|Literal meaning||Zhenjiang Aromatic Vinegar|
This article is missing information about acid content (5.5+%; should be published in some product listing/images with the ingredients); other chemistry (aromatic compounds; look for GC-O studies).April 2019)(
Chinese legend ascribes the invention of the vinegar to Heita, a son of Dukang, one of the culture heroes credited with inventing alcoholic beverages in China's prehistory. Supposedly, Heita forgot a vat of wine for 21 days and, remembering it at dusk, found it pleasantly sour. Historical records for the present vinegar can be traced back 1400 years. The primary producer of Zhenjiang vinegar at present—the Jiangsu Hengshun Vinegar Industry Company—was established in 1840.
Production of Zhenjiang vinegar begins when a vinegar pei mixture (wheat bran, rice hull, alcohol obtained from saccharification of glutinous rice and vinegar seed from a prior batch) is poured into an urn until the urn is half-full. The mixture is kept warm for up to 3 days in summer and 6 days in winter. At that point, rice hull is added and mixed in once per day until the urn is full. Salt is added and the urn is stored for up to 3 months during which it undergoes an aging process. The vinegar is then leached and the soaking liquid from water-soaked, parched rice is added as a color and flavor enhancer.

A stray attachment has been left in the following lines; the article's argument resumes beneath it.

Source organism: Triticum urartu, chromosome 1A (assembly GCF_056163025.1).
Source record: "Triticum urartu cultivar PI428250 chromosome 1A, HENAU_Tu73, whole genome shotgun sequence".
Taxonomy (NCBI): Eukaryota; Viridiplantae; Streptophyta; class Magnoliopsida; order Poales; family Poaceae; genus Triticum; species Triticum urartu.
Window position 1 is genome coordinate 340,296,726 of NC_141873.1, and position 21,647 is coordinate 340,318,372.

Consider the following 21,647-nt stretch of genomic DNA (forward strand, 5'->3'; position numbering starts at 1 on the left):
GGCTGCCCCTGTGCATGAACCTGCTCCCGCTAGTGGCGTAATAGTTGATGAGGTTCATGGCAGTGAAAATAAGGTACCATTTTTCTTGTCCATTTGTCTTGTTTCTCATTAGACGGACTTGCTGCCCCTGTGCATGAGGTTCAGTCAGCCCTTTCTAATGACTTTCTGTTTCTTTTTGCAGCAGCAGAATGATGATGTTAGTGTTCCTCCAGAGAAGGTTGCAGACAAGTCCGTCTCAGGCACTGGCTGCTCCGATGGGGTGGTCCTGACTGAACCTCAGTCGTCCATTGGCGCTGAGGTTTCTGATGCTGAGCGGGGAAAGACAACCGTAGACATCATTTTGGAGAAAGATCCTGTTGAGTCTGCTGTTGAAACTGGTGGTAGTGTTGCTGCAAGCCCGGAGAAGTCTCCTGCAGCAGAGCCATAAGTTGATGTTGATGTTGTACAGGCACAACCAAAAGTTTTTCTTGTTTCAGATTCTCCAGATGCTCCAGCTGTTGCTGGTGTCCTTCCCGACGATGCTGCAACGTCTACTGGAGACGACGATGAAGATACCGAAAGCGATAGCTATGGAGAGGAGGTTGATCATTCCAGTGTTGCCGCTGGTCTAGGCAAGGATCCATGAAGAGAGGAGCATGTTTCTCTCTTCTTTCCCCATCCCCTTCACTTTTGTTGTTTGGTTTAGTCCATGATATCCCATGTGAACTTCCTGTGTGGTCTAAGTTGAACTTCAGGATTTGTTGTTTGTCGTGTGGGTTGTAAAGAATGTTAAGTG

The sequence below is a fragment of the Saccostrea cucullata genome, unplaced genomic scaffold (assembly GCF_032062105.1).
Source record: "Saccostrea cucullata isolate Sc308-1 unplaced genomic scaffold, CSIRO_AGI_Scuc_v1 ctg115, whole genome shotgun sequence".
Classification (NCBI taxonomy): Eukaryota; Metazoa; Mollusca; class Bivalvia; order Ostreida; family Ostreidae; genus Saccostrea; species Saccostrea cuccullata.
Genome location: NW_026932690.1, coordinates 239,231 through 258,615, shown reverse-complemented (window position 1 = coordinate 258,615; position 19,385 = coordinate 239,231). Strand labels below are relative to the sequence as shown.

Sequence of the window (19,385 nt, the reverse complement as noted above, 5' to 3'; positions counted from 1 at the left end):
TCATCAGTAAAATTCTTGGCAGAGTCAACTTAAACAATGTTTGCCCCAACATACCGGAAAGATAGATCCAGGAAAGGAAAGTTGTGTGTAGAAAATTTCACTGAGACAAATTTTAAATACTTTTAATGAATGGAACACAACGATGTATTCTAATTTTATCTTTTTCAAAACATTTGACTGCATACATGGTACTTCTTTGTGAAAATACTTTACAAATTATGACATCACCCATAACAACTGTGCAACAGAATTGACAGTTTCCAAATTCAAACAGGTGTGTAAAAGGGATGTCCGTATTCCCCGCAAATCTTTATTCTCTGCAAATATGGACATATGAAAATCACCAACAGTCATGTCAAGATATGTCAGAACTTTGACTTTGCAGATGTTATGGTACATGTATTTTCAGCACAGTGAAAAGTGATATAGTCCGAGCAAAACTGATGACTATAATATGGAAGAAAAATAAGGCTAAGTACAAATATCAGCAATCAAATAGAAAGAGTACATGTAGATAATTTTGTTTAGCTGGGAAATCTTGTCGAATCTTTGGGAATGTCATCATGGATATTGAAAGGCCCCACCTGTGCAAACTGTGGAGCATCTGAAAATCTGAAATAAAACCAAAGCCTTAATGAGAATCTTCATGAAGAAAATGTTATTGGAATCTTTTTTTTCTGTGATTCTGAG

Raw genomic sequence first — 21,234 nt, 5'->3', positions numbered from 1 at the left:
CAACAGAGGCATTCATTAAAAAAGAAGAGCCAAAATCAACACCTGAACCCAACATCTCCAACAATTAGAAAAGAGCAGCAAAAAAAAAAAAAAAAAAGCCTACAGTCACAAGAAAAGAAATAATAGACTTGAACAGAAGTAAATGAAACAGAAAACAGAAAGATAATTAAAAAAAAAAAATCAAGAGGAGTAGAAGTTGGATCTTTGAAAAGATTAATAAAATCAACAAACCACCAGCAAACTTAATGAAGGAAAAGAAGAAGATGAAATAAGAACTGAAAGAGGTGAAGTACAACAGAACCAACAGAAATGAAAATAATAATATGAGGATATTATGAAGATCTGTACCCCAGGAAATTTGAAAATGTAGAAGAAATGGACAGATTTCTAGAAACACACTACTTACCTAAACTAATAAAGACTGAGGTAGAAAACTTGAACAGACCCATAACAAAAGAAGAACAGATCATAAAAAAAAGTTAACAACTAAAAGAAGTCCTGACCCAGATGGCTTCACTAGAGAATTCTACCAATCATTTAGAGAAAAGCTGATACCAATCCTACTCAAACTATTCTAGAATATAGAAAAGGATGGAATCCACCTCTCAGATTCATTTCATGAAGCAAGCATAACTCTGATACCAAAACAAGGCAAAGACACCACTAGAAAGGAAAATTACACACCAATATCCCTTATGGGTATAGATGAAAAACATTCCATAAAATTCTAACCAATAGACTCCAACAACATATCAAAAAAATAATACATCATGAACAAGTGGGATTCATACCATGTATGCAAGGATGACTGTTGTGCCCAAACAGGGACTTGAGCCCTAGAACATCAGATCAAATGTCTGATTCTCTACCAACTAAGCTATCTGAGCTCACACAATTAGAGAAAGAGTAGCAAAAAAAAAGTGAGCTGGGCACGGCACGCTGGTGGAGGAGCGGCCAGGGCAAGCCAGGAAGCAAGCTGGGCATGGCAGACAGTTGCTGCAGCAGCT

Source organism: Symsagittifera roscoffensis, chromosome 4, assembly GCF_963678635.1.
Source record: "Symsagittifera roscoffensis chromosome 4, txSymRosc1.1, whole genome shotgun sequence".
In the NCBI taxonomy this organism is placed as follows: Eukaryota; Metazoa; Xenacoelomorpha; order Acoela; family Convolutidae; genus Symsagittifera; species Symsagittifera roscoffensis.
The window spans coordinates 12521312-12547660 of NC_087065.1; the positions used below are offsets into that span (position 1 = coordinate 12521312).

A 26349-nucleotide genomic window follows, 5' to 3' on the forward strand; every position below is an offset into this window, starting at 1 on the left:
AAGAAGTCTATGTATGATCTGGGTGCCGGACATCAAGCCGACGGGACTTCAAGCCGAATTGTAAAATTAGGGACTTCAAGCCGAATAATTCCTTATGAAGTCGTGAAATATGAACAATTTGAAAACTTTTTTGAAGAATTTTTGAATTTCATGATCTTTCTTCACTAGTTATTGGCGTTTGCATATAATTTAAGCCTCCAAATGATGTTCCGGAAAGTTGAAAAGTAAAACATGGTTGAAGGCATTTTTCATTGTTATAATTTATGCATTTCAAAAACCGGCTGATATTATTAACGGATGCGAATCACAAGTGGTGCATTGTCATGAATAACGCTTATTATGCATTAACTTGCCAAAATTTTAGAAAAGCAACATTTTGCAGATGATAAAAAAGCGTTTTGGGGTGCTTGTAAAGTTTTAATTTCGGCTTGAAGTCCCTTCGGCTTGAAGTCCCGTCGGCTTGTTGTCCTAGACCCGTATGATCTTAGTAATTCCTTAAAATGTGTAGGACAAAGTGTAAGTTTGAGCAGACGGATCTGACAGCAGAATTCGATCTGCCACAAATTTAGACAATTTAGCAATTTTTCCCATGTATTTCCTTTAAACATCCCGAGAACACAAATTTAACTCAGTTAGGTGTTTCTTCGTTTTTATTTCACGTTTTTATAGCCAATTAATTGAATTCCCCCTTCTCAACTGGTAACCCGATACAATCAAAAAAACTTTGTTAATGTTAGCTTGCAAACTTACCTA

The label in the photograph does not have any information about the percentage of acidity. The ingredients are listed as "water, glutinous rice, bran, salt, sugar" in English and French. The reverse of the bottle has the required "Nutrition Facts": a serving is 1 tablespoon, which is 5 calories; it supplies 0% of dietary requirements, except 5% of sodium.
For another bottle, an acidity of 5.5% is given.
- Laura Solieri & Paolo Giudici (2009). Vinegars of the World. Springer Science & Business Media. pp. 254–255. ISBN 9788847008663. Retrieved 19 April 2016.
- Lee, Keekok (2008). Warp and Weft, Chinese Language and Culture. Strategic Book Publishing. p. 95. ISBN 9781606932476.